“Oresteia”, Park Avenue Armory, New York

Glenda Frank in Manhattan
28 July 2022


Murder is how the characters in Robert Icke’s rewriting of Aeschylus’ Oresteia attempt to revive justice, balance out the past and restore harmony to their world. It is one of the more provocative themes in this slow, problematic and – in burst of lightning – brilliant work.


Foreground: Angus Wright, Tia Bannon, and Luke Treadaway.
Photo credit: Joan Marcus.


Orestes’ trial for matricide is the framework. The action unfolds as Orestes (Luke Treadaway) retells the story to an unnamed doctor (Kirsty Rider). As for sister Electra and Pylades, Orestes’ accomplices, well, that’s one of the more interesting script changes. Icke allows Klytemnestra (Anastasia Hille) strong feminist monologues, and the psychic Cassandra (Hara Yannas) gets a scream that crescendos into a heart-wrenching show-stopper.

The first three acts are both retrospective and set in present time. Costumes are a sleek, modernish business dress in black and white (set and costumes by Hildegard Bechtler). The fluid staging (Icke directs; Natasha Chivers, lighting design) on the large performance arena benefits the play as do the video interviews where the human-size characters are also giant talking heads. The inclusion of videos (Tim Reid, design) is an effective dramatic choice to emphasize the role of the House of Atreus in the community as well as a metaphor for our age of celebrity. Present and past worlds conflate. “This has all happened before,” says Calchas (Michael Abubakar), the seer. “And more than once.”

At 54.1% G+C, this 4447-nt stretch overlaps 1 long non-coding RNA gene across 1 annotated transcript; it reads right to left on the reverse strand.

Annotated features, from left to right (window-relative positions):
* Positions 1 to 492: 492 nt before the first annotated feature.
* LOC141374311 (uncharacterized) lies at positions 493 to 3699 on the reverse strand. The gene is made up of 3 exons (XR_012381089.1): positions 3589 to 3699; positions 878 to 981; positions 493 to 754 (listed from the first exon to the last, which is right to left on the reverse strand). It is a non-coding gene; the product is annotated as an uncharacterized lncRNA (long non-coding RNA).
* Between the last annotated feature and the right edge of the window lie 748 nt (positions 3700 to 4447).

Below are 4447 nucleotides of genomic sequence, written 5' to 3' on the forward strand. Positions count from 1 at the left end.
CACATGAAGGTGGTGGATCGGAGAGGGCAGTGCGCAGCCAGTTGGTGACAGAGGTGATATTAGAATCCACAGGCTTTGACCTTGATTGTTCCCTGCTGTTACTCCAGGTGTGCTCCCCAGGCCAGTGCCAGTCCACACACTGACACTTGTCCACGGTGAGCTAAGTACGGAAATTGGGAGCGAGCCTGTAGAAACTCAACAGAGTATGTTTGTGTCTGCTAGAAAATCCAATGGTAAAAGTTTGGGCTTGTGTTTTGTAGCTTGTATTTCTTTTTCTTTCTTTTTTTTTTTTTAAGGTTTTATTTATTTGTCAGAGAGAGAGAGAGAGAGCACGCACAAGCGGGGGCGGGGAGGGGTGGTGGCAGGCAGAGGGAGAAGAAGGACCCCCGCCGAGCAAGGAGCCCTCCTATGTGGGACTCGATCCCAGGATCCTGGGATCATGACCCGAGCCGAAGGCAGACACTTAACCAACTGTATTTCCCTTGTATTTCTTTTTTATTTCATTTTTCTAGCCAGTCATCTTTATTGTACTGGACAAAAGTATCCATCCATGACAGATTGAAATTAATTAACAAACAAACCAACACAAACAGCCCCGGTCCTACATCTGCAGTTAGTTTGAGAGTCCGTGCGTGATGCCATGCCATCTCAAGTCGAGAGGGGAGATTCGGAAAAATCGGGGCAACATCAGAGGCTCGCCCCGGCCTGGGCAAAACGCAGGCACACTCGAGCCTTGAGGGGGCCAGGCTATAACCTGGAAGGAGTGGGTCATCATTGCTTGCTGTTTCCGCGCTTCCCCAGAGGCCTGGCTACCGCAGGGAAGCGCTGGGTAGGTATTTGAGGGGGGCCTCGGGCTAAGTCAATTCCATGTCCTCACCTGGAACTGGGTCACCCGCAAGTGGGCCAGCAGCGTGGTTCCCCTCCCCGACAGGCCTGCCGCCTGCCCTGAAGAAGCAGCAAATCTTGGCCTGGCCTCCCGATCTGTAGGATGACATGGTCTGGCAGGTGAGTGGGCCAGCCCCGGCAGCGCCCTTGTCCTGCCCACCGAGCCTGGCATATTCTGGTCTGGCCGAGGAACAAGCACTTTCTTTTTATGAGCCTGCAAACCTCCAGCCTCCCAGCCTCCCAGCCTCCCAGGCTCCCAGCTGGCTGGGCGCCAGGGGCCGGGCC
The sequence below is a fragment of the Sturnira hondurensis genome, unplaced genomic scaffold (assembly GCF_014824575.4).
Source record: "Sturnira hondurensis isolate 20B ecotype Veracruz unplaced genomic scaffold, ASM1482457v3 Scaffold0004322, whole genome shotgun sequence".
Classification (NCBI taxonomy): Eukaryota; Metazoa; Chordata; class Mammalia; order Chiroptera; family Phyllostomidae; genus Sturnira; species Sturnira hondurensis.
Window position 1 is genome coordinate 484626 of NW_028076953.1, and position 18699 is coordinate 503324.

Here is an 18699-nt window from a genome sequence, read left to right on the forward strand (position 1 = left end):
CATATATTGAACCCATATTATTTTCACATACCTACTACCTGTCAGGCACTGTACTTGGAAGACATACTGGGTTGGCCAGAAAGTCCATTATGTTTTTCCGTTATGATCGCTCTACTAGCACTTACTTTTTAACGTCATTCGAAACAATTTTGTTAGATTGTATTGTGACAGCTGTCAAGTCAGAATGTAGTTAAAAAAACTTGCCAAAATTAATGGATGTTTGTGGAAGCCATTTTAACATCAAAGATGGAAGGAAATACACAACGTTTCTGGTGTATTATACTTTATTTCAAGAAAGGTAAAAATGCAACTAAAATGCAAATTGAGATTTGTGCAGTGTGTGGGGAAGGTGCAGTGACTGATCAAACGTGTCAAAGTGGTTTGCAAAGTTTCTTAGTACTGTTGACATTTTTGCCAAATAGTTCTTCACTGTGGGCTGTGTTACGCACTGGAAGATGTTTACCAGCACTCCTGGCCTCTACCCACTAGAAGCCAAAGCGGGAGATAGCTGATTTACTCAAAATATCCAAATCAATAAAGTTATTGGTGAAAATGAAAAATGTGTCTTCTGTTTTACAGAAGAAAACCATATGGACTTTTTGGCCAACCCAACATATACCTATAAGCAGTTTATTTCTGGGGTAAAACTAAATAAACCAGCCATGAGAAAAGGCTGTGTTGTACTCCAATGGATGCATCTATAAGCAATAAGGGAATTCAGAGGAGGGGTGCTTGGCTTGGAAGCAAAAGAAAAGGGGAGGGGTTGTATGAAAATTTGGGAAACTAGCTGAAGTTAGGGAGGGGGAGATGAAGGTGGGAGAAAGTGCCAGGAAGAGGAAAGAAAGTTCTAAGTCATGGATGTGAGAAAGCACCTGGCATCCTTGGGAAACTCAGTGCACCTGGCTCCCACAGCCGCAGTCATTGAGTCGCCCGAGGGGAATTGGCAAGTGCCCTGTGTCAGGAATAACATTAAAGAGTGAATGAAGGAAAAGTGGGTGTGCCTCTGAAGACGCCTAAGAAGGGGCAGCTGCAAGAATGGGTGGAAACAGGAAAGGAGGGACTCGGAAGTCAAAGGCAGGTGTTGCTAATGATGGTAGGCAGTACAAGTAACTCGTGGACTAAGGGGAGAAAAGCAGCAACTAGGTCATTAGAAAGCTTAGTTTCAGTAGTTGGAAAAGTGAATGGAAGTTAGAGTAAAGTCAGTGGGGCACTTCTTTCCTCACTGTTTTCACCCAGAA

Icke’s Oresteia opens with a reconceived focus on the sacrifice of Iphigenia (Elyana Faith Randolph, Alexis Rae Forlenza on alternating nights), Orestes’ younger sister. The scene is adapted from the play by Euripides. Agamemnon (Angus Wright) has volunteered his daughter’s life in exchange for strong winds to lead the fleet to Troy, the enemy of the Greek confederation. Based on the prophecy that Calchas sells to the Greeks, Menelaus, Agamemnon’s brother, and the other generals vote unanimously for the girl’s death, claiming that one life will save thousands; that if the Greeks lose the war, the life of Agamemnon’s daughter will be worse than death.